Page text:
Once the contract is deployed, we can call our contract method on hardhatToken and get the balance of the corresponding owner's account by calling balanceOf().

Remember that the token owner who gets the entire supply is the account being deployed, and when using the hardhat-ethers plug-in, the ContractFactory and Contract instances connect by default to the first signer. This means that the account in the owner variable is deployed and balanceOf() should return the entire supply.

expect(await hardhatToken.totalSupply()).to.equal(ownerBalance);

Here, we use our Contract instance again to call the Smart Contract function in Solidity code. TotSupply() returns the supply of tokens, and we check if it equals ownerBalance, as it should.

To do this, we used Chai This is a library of assertions. These assertion functions are called "matchers", and the functions we use here actually come from Waffle . That's why we're using the hardhat-waffle plug-in, which makes it easier for us to assert values from the Ethereum. See the Waffle documentation This section To learn the entire list of ethernet-specific matchers.

Use another account

If you need to test your code by sending transactions from an account other than the default account (or Signer in ethers.js), you can use ethers. The connect() method in JS Contract connects it to a different account. Like this:

const { expect } = require("chai");

describe("Transactions", function() {
  it("Should transfer tokens between accounts", async function() {
    const [owner, addr1, addr2] = await ethers.getSigners();

    const Token = await ethers.getContractFactory("Token");

    const hardhatToken = await Token.deploy();

    //  Transfer 50 tokens from owner to addr1
    await hardhatToken.transfer(addr1.address, 50);
    expect(await hardhatToken.balanceOf(addr1.address)).to.equal(50);

    // Transfer 50 tokens from addr1 to addr2
    await hardhatToken.connect(addr1).transfer(addr2.address, 50);
    expect(await hardhatToken.balanceOf(addr2.address)).to.equal(50);

Full coverage

Now that we've covered the basics of testing contracts, here's a complete token test suite with lots of additional information about Mocha and how to build tests. We recommend reading through.

// Here we import Chai to use its assertion function
const { expect } = require("chai");

// `describe` is a Mocha function that allows you to organize tests
// This is not really necessary, but organizing tests makes debugging easier. All Mocha functions can be used in global scope

// `describe` parameter is a test name and a callback function
// Callbacks must define tests for this section. This callback function cannot be an asynchronous function
describe("Token contract", function () {
  // Mocha has four functions that allow you to do different things throughout the test life cycle.
  // They are: `before`, `beforeEach`, `after`, `afterEach`

  // They are useful for setting up test environments and cleaning up after running

  // A common pattern is to declare variables and assign them in `before` and `beforeEach`callbacks

  let Token;
  let hardhatToken;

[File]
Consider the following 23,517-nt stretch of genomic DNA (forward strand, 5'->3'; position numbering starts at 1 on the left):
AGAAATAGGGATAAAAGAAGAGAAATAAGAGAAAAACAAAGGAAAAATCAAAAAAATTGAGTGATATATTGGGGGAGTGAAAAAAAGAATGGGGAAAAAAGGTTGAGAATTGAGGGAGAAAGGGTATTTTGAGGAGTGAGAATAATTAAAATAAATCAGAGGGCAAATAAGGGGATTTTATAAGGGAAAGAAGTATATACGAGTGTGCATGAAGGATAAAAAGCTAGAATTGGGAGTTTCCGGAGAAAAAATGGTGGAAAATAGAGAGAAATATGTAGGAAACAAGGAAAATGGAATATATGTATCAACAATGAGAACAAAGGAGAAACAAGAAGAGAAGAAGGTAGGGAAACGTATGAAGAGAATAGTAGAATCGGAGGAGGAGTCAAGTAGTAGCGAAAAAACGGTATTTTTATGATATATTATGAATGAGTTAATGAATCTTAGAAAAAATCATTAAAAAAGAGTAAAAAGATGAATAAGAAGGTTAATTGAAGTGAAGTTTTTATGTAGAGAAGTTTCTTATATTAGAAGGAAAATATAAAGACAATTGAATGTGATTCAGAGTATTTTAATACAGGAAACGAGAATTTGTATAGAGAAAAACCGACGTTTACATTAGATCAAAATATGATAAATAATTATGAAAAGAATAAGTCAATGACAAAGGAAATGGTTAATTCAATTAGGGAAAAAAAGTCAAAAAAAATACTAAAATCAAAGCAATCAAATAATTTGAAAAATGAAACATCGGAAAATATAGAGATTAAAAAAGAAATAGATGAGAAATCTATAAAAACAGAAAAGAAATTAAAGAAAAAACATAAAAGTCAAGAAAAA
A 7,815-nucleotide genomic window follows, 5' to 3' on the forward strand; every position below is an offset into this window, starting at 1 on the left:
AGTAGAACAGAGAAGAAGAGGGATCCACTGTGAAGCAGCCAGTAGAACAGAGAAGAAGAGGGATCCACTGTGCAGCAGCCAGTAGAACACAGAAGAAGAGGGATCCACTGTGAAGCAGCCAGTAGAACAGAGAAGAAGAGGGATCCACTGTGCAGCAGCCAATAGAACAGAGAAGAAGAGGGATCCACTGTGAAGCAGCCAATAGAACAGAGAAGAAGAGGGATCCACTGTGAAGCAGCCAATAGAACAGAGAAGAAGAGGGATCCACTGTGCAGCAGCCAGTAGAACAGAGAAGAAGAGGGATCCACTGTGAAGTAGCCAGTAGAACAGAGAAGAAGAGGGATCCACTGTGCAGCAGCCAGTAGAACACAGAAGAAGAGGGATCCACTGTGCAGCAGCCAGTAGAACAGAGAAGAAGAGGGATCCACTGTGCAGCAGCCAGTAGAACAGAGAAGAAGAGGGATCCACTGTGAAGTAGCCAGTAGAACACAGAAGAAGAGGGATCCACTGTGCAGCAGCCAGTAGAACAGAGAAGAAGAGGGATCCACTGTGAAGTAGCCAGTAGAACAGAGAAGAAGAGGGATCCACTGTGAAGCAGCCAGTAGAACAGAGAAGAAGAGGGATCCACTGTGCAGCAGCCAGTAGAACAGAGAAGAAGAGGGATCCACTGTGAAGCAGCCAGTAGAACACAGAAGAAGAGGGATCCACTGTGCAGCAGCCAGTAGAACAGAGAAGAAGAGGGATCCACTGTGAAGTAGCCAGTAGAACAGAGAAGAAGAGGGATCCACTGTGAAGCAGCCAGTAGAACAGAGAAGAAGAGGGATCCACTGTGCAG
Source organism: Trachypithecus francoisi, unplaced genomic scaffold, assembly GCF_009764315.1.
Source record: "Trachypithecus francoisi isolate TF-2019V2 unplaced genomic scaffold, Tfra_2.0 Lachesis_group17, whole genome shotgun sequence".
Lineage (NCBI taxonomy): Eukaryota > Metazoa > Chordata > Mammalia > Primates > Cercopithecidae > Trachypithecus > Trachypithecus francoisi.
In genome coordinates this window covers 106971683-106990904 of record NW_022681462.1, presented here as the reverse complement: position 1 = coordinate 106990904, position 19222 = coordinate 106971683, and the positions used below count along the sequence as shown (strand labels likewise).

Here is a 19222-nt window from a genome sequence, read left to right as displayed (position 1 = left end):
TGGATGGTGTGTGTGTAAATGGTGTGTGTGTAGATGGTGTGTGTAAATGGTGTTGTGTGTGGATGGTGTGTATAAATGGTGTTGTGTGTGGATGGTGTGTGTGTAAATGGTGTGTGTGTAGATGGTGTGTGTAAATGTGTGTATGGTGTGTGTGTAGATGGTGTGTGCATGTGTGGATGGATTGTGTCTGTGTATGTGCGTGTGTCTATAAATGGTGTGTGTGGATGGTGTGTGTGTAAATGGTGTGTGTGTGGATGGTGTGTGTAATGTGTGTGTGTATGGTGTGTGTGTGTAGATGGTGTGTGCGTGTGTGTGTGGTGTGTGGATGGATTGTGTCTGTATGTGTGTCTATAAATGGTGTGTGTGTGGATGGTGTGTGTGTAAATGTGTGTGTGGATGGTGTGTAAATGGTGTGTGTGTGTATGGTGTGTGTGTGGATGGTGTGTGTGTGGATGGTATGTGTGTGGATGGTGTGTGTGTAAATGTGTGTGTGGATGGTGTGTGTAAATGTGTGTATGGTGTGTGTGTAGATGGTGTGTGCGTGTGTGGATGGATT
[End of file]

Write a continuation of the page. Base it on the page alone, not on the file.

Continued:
let owner;
  let addr1;
  let addr2;
  let addrs;

  // `beforeEach` will run before each test and redeploy the contract each time. It receives callbacks and can be asynchronous
  beforeEach(async function () {
    // Get ContractFactory and Signer here
    Token = await ethers.getContractFactory("Token");
    [owner, addr1, addr2, ...addrs] = await ethers.getSigners();

    // To deploy our contract, just call Token.deploy() and wait for it to be deployed(), deployment occurs once its transactions are mined
    hardhatToken = await Token.deploy();

  // You can nest describe calls to create summaries
  describe("Deployment", function () {
    // `it` is a MoCha function, which is a tool for defining tests. It receives test names and callback functions

    // If the callback function is one-step, Mocha will `await`
    it("Should set the right owner", async function () {
      // Expect receives a value and wraps it in an Assertion object. These objects have many useful ways to assert values

      // This test expects the owner variable stored in the contract to be equal to the owner when we deploy the contract
      expect(await hardhatToken.owner()).to.equal(owner.address);

    it("Should assign the total supply of tokens to the owner", async function () {
      const ownerBalance = await hardhatToken.balanceOf(owner.address);
      expect(await hardhatToken.totalSupply()).to.equal(ownerBalance);

  describe("Transactions", function () {
    it("Should transfer tokens between accounts", async function () {
      // Transfer 50 tokens from owner to addr1
      await hardhatToken.transfer(addr1.address, 50);
      const addr1Balance = await hardhatToken.balanceOf(addr1.address);

      // Transfer 50 tokens from addr1 to addr2
      // We use. Connect (signer) sends transactions from another account
      await hardhatToken.connect(addr1).transfer(addr2.address, 50);
      const addr2Balance = await hardhatToken.balanceOf(addr2.address);

    it("Should fail if sender doesn't have enough tokens", async function () {
      const initialOwnerBalance = await hardhatToken.balanceOf(owner.address);

      // Try sending a representative to the owner (1000000 tokens) from addr1.
      // `require`will count as false and resume the transaction
      await expect(
        hardhatToken.connect(addr1).transfer(owner.address, 1)